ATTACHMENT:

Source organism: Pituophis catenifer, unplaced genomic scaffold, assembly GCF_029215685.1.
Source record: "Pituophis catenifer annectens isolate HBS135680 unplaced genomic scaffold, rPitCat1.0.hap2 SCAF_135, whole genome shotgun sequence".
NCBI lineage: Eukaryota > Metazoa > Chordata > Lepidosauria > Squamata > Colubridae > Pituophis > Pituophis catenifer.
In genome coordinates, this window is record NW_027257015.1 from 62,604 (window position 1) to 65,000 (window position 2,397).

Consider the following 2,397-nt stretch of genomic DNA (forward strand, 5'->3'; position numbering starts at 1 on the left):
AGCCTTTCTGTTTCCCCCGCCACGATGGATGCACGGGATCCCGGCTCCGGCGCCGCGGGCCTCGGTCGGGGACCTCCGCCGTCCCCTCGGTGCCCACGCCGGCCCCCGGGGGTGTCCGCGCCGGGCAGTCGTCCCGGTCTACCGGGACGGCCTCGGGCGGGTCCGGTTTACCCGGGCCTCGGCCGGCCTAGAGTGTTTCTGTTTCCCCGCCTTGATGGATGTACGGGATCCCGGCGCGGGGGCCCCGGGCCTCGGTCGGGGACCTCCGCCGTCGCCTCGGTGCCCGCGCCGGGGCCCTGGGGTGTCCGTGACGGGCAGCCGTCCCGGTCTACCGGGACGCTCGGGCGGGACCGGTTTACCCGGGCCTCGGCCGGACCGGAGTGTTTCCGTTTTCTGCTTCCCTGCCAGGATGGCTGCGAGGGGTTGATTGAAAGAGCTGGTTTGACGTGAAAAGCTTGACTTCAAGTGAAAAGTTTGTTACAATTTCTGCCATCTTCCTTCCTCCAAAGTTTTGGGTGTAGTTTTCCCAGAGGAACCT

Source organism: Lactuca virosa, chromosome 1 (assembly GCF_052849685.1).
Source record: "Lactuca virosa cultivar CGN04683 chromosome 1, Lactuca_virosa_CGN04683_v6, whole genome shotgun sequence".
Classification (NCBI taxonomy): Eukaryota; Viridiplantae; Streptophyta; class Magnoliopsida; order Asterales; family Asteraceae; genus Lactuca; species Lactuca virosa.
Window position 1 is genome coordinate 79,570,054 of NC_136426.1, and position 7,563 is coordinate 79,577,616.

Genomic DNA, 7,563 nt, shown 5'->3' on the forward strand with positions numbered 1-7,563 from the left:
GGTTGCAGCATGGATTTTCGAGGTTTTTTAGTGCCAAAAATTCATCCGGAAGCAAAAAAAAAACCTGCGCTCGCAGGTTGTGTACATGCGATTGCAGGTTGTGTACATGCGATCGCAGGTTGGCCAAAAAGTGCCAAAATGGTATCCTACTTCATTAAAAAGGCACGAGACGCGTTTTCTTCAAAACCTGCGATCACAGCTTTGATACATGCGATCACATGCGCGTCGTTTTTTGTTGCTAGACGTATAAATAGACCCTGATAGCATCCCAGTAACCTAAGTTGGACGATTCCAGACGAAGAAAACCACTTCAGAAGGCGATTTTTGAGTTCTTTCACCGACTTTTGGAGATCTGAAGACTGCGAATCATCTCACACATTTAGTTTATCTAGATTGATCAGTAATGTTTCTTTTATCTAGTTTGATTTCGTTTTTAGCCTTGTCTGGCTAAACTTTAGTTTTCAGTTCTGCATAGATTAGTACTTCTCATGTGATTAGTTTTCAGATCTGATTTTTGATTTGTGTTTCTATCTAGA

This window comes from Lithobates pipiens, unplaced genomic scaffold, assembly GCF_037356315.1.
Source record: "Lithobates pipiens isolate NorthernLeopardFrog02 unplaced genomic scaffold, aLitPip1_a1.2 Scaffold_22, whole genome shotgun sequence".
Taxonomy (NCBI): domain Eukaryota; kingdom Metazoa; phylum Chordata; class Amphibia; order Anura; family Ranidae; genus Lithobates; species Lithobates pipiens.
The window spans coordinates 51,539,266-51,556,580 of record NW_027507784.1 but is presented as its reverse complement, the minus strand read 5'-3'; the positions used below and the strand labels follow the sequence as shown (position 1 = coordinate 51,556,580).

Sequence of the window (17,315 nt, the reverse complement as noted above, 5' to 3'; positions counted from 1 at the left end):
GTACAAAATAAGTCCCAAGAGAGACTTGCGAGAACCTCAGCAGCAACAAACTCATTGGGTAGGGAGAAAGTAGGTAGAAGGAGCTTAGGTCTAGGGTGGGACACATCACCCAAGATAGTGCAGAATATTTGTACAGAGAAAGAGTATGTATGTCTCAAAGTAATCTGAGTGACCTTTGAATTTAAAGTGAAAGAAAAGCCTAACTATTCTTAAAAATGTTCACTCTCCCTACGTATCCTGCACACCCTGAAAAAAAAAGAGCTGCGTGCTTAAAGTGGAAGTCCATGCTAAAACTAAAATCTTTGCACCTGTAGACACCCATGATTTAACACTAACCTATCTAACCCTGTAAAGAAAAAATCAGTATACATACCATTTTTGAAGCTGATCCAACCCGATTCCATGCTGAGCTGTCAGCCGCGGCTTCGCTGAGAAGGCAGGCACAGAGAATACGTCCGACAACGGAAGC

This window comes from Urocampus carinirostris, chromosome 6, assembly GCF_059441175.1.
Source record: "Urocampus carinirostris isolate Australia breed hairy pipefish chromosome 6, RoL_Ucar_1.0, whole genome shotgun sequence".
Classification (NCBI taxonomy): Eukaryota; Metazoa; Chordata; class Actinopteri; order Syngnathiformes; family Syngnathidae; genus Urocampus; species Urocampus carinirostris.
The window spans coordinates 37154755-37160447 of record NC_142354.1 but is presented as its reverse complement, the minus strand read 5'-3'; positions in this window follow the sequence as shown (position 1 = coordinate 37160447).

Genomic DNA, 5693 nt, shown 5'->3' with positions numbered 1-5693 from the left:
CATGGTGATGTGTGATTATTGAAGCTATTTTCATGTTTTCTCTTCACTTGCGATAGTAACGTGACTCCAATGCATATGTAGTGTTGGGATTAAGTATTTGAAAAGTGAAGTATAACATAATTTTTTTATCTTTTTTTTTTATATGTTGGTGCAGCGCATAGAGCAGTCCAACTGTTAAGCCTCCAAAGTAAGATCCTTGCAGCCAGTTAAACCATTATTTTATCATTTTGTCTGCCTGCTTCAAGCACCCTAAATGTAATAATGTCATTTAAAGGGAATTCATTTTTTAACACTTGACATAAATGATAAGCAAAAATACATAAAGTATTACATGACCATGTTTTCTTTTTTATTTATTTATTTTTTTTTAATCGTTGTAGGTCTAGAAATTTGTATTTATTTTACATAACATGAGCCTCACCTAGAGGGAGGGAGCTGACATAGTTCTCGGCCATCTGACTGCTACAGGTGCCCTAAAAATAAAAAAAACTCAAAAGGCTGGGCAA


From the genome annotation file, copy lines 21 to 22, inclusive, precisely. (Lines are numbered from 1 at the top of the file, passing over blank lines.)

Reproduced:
Classification (NCBI taxonomy): Eukaryota; Metazoa; Chordata; class Actinopteri; order Syngnathiformes; family Syngnathidae; genus Urocampus; species Urocampus carinirostris.
The window spans coordinates 37154755-37160447 of record NC_142354.1 but is presented as its reverse complement, the minus strand read 5'-3'; positions in this window follow the sequence as shown (position 1 = coordinate 37160447).